ENDORSING PARTNERS

Supply chain driven
Intermodal systems
A Decision framework

The following are confirmed contributors ...
Supply chain driven Intermodal systems
A Decision framework

Shanta Hallock
Purpose

• Thinking around long term Supply chain (SC) solutions
involving infrastructure are artificially constrained.
• ...
Cause & Effect
• Options Analysis too narrow
– New paradigms unexplored

• Market inefficiencies
– Allocative -investment
...
How should we approach decisions in respect of Supply chain
driven intermodal systems?

• Progress to date

• Integrate Sh...
4 pillars
•  Value capture
•  Supply Chain(SC)
•  Short Sea shipping(SSS)
• Decision frameworks
Traffic intensity
Modelled congestion hotspots on arterial roads
in Melbourne, 2021 (am peak)

Source: DOI for the Commission
Map motorways of the sea
In California
Value migration & capture
• Inevitable [Slywotzky 1996]
• Pervasive creating new paradigm [Robinson 2006]
–Integrated 4PL ...
Supply Chain -what is it?
•“management of upstream and downstream relationships with
suppliers and customers to deliver su...
SSS definitions vary
•Seaborne flows of all kinds of freight irrespective of the vessel
flag -Marlow et al. (1997)
•Jurisd...
New Paradigm

Value capture SC/SSS
• Economic

• Strategic Marketing

• Operational
Value drivers

value capturing in the SC–SSS
• Sustainability

•Minimises economic and environmental disbenefits

• Strate...
Operational

Ports role value capturing in the SC–SSS
• Ports /cargo interchange embedded in trade supply chains
• Proacti...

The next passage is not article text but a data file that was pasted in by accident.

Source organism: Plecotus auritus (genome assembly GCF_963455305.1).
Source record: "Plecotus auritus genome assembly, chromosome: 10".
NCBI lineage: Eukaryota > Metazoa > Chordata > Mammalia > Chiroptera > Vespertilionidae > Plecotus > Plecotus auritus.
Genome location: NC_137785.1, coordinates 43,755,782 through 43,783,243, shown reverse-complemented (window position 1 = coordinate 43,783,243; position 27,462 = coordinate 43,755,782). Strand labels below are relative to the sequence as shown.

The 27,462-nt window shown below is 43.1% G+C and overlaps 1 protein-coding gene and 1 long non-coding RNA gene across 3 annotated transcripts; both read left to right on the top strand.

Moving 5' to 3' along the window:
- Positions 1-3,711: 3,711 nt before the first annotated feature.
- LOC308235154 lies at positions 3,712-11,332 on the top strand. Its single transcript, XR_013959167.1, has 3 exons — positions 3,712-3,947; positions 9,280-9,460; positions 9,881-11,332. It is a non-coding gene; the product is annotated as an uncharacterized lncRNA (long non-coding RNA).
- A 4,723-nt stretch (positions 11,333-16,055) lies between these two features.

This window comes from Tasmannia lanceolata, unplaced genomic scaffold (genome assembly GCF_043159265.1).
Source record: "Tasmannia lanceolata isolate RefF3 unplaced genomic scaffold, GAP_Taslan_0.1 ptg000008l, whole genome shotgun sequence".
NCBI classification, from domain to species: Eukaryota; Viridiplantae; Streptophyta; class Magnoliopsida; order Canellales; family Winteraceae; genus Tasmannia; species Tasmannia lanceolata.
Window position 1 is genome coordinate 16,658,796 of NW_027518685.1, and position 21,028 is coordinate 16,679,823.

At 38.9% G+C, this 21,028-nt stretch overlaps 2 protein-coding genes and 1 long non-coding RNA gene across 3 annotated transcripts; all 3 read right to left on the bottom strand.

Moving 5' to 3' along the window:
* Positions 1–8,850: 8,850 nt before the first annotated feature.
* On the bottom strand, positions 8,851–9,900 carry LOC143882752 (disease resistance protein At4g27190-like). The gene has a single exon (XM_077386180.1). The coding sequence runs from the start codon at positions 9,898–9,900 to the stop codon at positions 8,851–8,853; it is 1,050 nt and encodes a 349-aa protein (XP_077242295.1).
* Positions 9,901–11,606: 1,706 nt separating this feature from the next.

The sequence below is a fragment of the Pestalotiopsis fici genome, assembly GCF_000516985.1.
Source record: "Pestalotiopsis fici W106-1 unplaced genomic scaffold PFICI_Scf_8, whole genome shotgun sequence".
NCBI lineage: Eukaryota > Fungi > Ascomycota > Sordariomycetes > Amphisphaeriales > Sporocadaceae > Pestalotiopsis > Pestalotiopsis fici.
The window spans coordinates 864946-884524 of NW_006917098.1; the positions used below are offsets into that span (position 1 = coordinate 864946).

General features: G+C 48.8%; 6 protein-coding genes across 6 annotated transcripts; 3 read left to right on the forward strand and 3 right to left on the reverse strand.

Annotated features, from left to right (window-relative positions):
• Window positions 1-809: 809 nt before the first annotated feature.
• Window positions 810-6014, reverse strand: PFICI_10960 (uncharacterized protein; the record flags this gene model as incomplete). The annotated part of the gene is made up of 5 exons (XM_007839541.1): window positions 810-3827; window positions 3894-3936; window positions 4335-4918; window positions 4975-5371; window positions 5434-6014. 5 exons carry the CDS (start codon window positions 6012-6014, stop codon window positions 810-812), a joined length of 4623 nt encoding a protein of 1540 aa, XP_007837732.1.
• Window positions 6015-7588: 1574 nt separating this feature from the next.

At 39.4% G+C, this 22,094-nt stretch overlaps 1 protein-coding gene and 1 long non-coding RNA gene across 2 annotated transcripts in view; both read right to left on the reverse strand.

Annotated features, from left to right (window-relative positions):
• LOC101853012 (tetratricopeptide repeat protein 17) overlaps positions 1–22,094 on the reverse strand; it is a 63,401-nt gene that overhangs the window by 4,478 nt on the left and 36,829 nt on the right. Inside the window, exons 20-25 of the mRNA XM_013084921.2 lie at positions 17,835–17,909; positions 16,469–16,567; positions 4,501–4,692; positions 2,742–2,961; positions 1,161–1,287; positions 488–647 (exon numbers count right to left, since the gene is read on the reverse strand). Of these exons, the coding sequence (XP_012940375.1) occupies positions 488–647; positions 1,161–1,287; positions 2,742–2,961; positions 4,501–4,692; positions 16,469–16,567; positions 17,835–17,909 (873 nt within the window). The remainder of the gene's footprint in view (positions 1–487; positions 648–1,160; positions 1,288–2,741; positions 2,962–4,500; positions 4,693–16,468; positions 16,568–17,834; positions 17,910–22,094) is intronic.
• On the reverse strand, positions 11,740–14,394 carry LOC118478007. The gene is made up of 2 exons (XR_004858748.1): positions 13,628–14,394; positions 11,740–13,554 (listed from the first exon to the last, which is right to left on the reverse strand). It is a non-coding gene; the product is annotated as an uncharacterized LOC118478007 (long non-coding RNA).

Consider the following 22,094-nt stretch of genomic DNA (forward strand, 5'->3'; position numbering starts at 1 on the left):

Operational

value capture Terminalisation
• Trading off time utility vs. space utility
– Unlocking value
– Strategically ...
Value drivers

Capturing value in the Supply chain –SSS
• Sustainability

•Minimises economic and environmental disbenefit...
Strategic competitive advantage
• Europe, North America and parts of Asia
– JVC Belgium’s Euro distribution centre in Boom...
Marketing themes
Choice

• Reduce transportation costs and manage working capital

• Ease scheduling and equipment shortag...
Value propositions
• Reducing traffic congestion.
• Ecologically sustainable
• Marine Highway,
– eliminate more than a mil...
Map motorways of the sea
“Motorways of the Sea”
“a motorway of the sea route could be developed along the Atlantic coast to

provide a sea-lane run...
“Motorways of the Sea”
• Trans European Transport Networks
• Marco Polo Program
• Policy intervention perceived “Value add...
In California
Value drivers

Capturing value in the Supply chain –SSS
• Sustainability

• Minimise economic and environmental disbenefit...
SSS fares better European Union (27 states)
Source

CO2-e emissions (million tonnes)

Road

902.0

Rail

7.8

Shipping
Coa...
Australian evidence is similar
Table 2 – CO2-e emissions by transport mode, 2000 - 2020
Emissions of CO2-e by transport mo...
Decision making
• Research will establish non government drivers

• Good practice
– Governance models
– Decision choice
• ...
Governance models
• Gateway
– Transparent & focussed on Value for Money
– Structured
– Used by State treasuries

• Opportu...
Decision processes
• NTC guidelines
• Strategic choices advocate MCA